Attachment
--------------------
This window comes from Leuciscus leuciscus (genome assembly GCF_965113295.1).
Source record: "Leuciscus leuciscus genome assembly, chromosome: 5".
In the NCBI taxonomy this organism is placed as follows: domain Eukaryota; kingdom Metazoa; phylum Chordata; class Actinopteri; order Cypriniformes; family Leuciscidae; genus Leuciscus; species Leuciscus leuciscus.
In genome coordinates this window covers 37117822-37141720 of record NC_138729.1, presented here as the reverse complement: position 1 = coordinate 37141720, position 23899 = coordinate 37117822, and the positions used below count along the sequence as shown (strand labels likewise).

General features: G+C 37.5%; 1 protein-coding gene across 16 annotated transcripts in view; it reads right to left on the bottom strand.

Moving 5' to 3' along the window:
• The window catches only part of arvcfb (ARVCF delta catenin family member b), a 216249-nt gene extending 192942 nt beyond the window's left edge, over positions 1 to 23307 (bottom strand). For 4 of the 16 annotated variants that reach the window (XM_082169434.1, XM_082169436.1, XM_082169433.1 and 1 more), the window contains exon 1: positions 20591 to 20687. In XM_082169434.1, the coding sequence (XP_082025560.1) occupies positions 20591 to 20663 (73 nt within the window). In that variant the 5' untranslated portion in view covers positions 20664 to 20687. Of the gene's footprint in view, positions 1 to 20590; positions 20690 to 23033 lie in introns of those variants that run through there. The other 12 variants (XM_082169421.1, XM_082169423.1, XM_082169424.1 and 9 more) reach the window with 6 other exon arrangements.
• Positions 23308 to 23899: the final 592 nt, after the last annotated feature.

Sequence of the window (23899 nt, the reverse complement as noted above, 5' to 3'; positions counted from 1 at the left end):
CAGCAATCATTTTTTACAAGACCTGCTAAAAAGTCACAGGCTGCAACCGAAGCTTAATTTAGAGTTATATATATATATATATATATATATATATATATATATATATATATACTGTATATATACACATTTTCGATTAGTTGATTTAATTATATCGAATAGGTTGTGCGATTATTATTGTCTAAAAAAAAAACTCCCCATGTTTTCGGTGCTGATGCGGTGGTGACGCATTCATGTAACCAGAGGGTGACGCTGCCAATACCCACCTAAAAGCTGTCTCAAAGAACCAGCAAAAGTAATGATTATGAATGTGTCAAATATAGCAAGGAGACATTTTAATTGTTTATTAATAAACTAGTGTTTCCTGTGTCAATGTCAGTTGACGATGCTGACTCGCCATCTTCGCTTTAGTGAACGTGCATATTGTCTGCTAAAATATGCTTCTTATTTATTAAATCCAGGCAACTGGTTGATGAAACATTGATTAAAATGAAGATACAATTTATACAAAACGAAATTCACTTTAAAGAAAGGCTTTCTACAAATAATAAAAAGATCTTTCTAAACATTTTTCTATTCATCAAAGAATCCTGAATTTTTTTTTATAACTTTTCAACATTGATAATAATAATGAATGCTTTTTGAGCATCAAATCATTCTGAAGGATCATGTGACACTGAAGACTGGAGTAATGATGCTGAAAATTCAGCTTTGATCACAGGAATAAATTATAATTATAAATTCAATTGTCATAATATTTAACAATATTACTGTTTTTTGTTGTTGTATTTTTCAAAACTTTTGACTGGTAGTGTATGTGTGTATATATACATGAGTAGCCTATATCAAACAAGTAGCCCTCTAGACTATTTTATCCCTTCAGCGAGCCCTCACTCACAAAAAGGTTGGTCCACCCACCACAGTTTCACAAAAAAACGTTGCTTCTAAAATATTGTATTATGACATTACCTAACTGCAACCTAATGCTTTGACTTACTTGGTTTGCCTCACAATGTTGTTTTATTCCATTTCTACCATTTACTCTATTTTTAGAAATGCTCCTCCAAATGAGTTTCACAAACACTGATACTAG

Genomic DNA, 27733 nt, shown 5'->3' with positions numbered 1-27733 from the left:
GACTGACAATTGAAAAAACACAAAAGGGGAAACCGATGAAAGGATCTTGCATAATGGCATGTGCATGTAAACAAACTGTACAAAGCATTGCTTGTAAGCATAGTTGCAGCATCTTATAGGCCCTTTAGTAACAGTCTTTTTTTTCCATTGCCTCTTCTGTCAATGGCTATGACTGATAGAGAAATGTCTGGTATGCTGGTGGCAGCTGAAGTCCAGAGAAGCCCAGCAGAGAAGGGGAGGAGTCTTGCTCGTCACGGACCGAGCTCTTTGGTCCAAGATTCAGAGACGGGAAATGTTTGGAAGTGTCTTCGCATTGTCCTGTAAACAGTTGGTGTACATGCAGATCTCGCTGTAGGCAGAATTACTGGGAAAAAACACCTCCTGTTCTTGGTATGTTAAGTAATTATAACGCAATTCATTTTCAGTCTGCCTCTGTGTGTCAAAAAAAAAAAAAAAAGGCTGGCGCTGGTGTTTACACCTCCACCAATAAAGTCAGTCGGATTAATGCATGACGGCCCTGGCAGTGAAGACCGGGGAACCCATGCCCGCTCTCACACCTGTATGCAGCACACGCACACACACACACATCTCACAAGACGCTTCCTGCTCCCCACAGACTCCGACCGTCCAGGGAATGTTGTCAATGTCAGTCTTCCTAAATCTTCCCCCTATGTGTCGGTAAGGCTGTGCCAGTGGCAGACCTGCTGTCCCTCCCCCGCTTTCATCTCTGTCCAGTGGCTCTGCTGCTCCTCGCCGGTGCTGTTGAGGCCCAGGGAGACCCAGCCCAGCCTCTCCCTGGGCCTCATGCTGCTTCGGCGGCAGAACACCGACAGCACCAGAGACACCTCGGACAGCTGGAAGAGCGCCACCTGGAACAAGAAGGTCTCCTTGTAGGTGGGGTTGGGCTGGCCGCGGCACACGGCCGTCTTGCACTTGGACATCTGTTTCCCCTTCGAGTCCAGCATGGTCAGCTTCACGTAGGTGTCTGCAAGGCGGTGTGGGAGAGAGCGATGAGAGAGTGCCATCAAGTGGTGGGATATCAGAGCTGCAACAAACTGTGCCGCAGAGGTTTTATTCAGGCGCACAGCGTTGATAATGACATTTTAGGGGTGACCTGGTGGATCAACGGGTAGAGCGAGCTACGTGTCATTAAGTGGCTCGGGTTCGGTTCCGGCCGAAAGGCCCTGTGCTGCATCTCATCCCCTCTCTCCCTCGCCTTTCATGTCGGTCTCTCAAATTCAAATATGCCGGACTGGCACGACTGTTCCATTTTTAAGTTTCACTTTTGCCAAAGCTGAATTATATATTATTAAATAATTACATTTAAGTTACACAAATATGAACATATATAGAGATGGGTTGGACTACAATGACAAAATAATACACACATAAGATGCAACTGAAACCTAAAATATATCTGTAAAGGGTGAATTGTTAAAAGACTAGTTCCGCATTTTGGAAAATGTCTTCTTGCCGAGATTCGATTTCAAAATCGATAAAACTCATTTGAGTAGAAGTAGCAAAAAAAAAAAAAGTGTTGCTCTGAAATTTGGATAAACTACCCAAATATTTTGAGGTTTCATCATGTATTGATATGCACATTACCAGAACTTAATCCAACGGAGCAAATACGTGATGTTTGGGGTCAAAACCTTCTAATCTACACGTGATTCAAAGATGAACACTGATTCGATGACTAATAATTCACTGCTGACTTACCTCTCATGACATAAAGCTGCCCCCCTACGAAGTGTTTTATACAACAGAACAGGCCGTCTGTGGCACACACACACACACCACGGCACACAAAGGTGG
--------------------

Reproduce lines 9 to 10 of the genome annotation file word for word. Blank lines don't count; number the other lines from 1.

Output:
Sequence of the window (23899 nt, the reverse complement as noted above, 5' to 3'; positions counted from 1 at the left end):
CAGCAATCATTTTTTACAAGACCTGCTAAAAAGTCACAGGCTGCAACCGAAGCTTAATTTAGAGTTATATATATATATATATATATATATATATATATATATATATATATACTGTATATATACACATTTTCGATTAGTTGATTTAATTATATCGAATAGGTTGTGCGATTATTATTGTCTAAAAAAAAAACTCCCCATGTTTTCGGTGCTGATGCGGTGGTGACGCATTCATGTAACCAGAGGGTGACGCTGCCAATACCCACCTAAAAGCTGTCTCAAAGAACCAGCAAAAGTAATGATTATGAATGTGTCAAATATAGCAAGGAGACATTTTAATTGTTTATTAATAAACTAGTGTTTCCTGTGTCAATGTCAGTTGACGATGCTGACTCGCCATCTTCGCTTTAGTGAACGTGCATATTGTCTGCTAAAATATGCTTCTTATTTATTAAATCCAGGCAACTGGTTGATGAAACATTGATTAAAATGAAGATACAATTTATACAAAACGAAATTCACTTTAAAGAAAGGCTTTCTACAAATAATAAAAAGATCTTTCTAAACATTTTTCTATTCATCAAAGAATCCTGAATTTTTTTTTATAACTTTTCAACATTGATAATAATAATGAATGCTTTTTGAGCATCAAATCATTCTGAAGGATCATGTGACACTGAAGACTGGAGTAATGATGCTGAAAATTCAGCTTTGATCACAGGAATAAATTATAATTATAAATTCAATTGTCATAATATTTAACAATATTACTGTTTTTTGTTGTTGTATTTTTCAAAACTTTTGACTGGTAGTGTATGTGTGTATATATACATGAGTAGCCTATATCAAACAAGTAGCCCTCTAGACTATTTTATCCCTTCAGCGAGCCCTCACTCACAAAAAGGTTGGTCCACCCACCACAGTTTCACAAAAAAACGTTGCTTCTAAAATATTGTATTATGACATTACCTAACTGCAACCTAATGCTTTGACTTACTTGGTTTGCCTCACAATGTTGTTTTATTCCATTTCTACCATTTACTCTATTTTTAGAAATGCTCCTCCAAATGAGTTTCACAAACACTGATACTAG